Howe Gelb on Giant Giant Sand, and How an Acid Trip and Roman Polanski Birthed Tucson's Music Scene
See also: Howe Gelb Discusses Rainer Ptacek
Howe Gelb doesn't like to fight fate.
The Tucson-based singer/songwriter says that destiny played a big role in the birth of Tucson, the new record from Gelb's Giant Giant Sand collective. The extra "giant" was added to signify the group's swelling ranks, which includes longtime collaborators Thoger T. Lund, Peter Dombernowski, Anders Pederesen and Nikolaj Heyman, young Tucsonans like Brian Lopez, Gabriel Sullivan, and Jon Villa, and Phoenix-based vocalist Lonna Kelley, among other players on strings and horns.
"It's sort of a dual celebration and homage of Tucson," Gelb says. "I've spent a lot of my life in Denmark and Spain and Austria, and here I am, really loving making music in Tucson again. I'm just glad that the flood delivered me there way back when."
Gelb spoke with Up on the Sun about putting together "the big band," about his moving tribute to Gabrielle Giffords, and about his "brother Rainer," and about the Roman Polanski film and acid trip that birthed the Tucson music scene.
Up on the Sun: How did Giant Sand become Giant Giant Sand?
The first time [we performed] was an accident. We were invited in to play a festival in Berlin last July to represent the Sonoran Desert. The stipulation was, we, Giant Sand, come up there and bring three guests from the Sonoran desert. So I chose accordingly: Brian Lopez, Gabriel Sullivan, and Jon Villa for their heritage, their ability, and their creative spark. I had been playing with them off-and-on for a year or so -- just alone with them -- and it was really inspiring.
Brian suggested he invite a string section, which happened to be two violin players from Denmark, which happened to be from the same town that the rest of my band was from in Denmark. One of the two string players was actually born in Tucson . . . so all those coincidences lined up to inform me we were on some path, a good path, the right path.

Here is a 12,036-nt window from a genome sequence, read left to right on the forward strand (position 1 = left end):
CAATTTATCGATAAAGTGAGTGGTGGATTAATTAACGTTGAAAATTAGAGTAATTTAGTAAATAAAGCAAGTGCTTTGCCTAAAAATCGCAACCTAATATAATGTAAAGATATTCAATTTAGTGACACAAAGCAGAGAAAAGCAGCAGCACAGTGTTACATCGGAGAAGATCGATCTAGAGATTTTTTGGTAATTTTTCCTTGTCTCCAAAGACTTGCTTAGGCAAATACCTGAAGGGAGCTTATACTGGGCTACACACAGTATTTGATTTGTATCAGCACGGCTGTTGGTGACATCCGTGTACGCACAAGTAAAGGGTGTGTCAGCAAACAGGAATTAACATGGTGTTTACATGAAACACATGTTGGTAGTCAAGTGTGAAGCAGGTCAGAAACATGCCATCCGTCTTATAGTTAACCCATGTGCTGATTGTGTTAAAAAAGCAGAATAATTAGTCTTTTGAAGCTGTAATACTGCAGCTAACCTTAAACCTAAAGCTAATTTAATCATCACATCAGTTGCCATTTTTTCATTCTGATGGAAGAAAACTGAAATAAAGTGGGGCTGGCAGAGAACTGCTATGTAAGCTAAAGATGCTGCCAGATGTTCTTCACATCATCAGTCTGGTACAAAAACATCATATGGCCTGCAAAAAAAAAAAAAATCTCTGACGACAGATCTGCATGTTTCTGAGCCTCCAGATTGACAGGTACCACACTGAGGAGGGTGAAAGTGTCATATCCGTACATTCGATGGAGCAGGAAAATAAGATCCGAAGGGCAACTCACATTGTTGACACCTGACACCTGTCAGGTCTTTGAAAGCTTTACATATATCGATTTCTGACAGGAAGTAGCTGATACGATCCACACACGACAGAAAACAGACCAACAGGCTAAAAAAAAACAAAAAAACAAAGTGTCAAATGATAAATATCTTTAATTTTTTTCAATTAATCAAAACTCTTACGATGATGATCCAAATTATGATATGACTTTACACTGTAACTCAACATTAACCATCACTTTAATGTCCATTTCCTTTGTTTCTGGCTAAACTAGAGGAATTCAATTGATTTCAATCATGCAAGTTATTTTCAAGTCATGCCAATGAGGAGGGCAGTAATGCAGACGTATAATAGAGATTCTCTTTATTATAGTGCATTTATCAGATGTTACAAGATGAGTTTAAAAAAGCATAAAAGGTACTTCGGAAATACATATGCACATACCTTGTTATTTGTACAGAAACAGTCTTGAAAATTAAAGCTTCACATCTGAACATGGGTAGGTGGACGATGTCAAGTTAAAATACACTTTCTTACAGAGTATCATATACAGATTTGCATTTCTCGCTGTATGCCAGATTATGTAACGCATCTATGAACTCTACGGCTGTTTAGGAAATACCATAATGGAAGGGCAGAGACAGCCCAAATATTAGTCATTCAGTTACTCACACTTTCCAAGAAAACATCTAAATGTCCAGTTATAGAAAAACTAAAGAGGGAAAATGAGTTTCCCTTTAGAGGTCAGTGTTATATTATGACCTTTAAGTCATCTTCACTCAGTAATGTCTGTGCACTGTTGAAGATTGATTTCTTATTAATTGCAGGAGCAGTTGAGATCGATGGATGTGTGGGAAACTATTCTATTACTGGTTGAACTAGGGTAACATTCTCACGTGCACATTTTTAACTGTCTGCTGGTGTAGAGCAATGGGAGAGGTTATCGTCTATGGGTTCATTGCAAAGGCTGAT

We never got a chance to perform live together -- no rehearsal or practice -- until we were on stage for a set. Everyone on board was okay with not having a set list, which is how I usually do it. It was a sold-out event, maybe 1,500 people, and as the set progressed it kept getting better, like sonic spontaneous combustion.
When we got done with that, we gave it one more go. At the end of October, there was a festival that had me as a curator, in Switzerland. I got the big band back together, including two other players: Lonna Kelley from Phoenix, who's been playing off-and-on with us for the past five years, whose voice I adore and whose sense of humor I need; and a pedal steel player from Denmark named Maggie Bjorklund. There were 12 of us, and it sounded more effortless in this huge band and more effective than anything I could remember.
The next day -- we didn't really know what we sounded like; we just knew how much fun it was to play in this posse -- we went into this small studio in Switzerland and just laid down four quick songs. This is probably a pretty good analogy: It took us about four hours to organize and get ourselves to the studio, but only about 45 minutes to record and then leave. That's kind of the way it's been. The getting to where we've gotta go is the difficult thing, but once we're there, it has a life of its own.
It sounded uncluttered -- no one was playing on top of each other. So that was the idea, to try and get a record together by the end of the year.
It sounds like a very organic process.
Looking back on the course of my sonic existence, I've been more ruled by nature or the natural way than any kind of instigated planning, you know? That's just what works for me, or suits me. When all coincidences line up, they just inform me that this is the way to go. I don't know why, or what it's going to yield, but I approach it with a faith and a confidence that this is what I'm to be doing. Fate . . . that's what I go by. I try not to fight destiny.